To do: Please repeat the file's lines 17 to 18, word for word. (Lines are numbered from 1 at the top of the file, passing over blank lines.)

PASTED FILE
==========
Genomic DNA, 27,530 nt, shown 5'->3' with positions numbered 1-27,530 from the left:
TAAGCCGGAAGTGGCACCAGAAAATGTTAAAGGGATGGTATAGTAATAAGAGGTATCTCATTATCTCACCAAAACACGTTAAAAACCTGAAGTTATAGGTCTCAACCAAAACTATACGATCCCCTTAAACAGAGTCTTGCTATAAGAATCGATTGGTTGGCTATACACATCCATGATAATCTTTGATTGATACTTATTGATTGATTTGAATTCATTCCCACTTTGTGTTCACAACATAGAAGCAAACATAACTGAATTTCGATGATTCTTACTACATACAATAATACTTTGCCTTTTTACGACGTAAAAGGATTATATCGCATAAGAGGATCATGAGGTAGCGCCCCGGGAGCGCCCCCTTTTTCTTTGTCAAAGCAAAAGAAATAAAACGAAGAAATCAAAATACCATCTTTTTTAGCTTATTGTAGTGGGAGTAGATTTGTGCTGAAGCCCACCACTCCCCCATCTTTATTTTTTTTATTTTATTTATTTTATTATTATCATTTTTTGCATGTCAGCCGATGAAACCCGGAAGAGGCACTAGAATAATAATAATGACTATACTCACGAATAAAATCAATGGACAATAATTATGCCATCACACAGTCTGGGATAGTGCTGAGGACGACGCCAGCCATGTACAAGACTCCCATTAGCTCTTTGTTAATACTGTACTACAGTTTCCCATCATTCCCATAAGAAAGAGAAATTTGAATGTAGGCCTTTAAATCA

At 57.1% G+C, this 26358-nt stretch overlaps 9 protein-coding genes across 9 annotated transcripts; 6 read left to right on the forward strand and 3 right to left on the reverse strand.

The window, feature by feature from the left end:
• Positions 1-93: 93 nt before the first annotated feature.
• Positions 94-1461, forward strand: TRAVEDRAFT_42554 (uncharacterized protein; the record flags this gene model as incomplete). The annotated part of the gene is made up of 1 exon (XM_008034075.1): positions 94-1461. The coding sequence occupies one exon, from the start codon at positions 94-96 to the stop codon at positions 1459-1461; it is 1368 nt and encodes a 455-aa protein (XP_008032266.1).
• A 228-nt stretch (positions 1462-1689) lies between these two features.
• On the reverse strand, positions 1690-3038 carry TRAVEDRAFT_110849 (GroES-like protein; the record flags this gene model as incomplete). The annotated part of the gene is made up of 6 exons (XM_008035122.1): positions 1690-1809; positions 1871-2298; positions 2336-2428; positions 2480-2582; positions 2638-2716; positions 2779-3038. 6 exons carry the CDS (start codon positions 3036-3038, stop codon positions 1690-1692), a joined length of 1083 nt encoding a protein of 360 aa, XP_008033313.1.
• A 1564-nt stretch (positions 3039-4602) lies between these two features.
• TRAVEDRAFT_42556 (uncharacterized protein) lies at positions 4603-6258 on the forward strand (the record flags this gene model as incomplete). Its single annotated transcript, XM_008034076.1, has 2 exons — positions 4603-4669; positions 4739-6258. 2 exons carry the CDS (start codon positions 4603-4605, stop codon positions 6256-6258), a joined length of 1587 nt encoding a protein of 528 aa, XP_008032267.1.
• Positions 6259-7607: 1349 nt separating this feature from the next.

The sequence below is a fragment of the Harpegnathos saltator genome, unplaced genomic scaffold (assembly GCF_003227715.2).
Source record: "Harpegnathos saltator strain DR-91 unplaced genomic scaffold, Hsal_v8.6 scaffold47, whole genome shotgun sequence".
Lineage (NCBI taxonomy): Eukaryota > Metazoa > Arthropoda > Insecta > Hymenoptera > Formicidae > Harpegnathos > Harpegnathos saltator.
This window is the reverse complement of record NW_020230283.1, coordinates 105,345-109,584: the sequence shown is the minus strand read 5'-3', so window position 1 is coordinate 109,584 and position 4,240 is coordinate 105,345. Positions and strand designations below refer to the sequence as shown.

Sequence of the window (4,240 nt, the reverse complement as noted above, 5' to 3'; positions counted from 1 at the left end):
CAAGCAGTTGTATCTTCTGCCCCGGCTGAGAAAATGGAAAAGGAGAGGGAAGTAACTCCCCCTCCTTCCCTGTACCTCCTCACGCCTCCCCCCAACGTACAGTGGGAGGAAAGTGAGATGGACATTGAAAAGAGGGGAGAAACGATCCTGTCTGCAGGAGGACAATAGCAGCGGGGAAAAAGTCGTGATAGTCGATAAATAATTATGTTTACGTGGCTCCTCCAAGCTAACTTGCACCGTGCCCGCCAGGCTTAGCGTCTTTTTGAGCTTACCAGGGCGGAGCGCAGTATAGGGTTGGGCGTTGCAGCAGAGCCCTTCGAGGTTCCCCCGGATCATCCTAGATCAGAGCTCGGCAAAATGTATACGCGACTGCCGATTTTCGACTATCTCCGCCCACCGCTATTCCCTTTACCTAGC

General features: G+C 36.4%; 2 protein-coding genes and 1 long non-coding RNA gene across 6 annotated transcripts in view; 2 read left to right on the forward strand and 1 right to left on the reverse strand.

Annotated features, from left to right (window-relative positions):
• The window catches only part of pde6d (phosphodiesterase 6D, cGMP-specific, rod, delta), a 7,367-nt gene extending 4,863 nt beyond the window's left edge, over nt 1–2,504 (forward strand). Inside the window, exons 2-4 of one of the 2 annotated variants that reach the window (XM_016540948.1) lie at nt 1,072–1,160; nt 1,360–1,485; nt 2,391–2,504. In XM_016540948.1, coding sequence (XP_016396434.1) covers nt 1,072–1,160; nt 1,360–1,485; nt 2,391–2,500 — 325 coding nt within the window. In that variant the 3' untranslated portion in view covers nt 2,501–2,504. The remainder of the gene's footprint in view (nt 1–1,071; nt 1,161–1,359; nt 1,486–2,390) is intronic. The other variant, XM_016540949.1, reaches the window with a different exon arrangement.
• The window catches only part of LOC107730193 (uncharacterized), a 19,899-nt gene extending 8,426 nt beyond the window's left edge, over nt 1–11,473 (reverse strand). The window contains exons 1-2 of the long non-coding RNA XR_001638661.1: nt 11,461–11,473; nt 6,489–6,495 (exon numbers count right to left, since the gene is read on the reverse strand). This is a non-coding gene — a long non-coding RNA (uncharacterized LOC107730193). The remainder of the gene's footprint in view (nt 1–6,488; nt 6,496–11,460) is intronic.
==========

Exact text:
CAAGCAGTTGTATCTTCTGCCCCGGCTGAGAAAATGGAAAAGGAGAGGGAAGTAACTCCCCCTCCTTCCCTGTACCTCCTCACGCCTCCCCCCAACGTACAGTGGGAGGAAAGTGAGATGGACATTGAAAAGAGGGGAGAAACGATCCTGTCTGCAGGAGGACAATAGCAGCGGGGAAAAAGTCGTGATAGTCGATAAATAATTATGTTTACGTGGCTCCTCCAAGCTAACTTGCACCGTGCCCGCCAGGCTTAGCGTCTTTTTGAGCTTACCAGGGCGGAGCGCAGTATAGGGTTGGGCGTTGCAGCAGAGCCCTTCGAGGTTCCCCCGGATCATCCTAGATCAGAGCTCGGCAAAATGTATACGCGACTGCCGATTTTCGACTATCTCCGCCCACCGCTATTCCCTTTACCTAGC

General features: G+C 36.4%; 2 protein-coding genes and 1 long non-coding RNA gene across 6 annotated transcripts in view; 2 read left to right on the forward strand and 1 right to left on the reverse strand.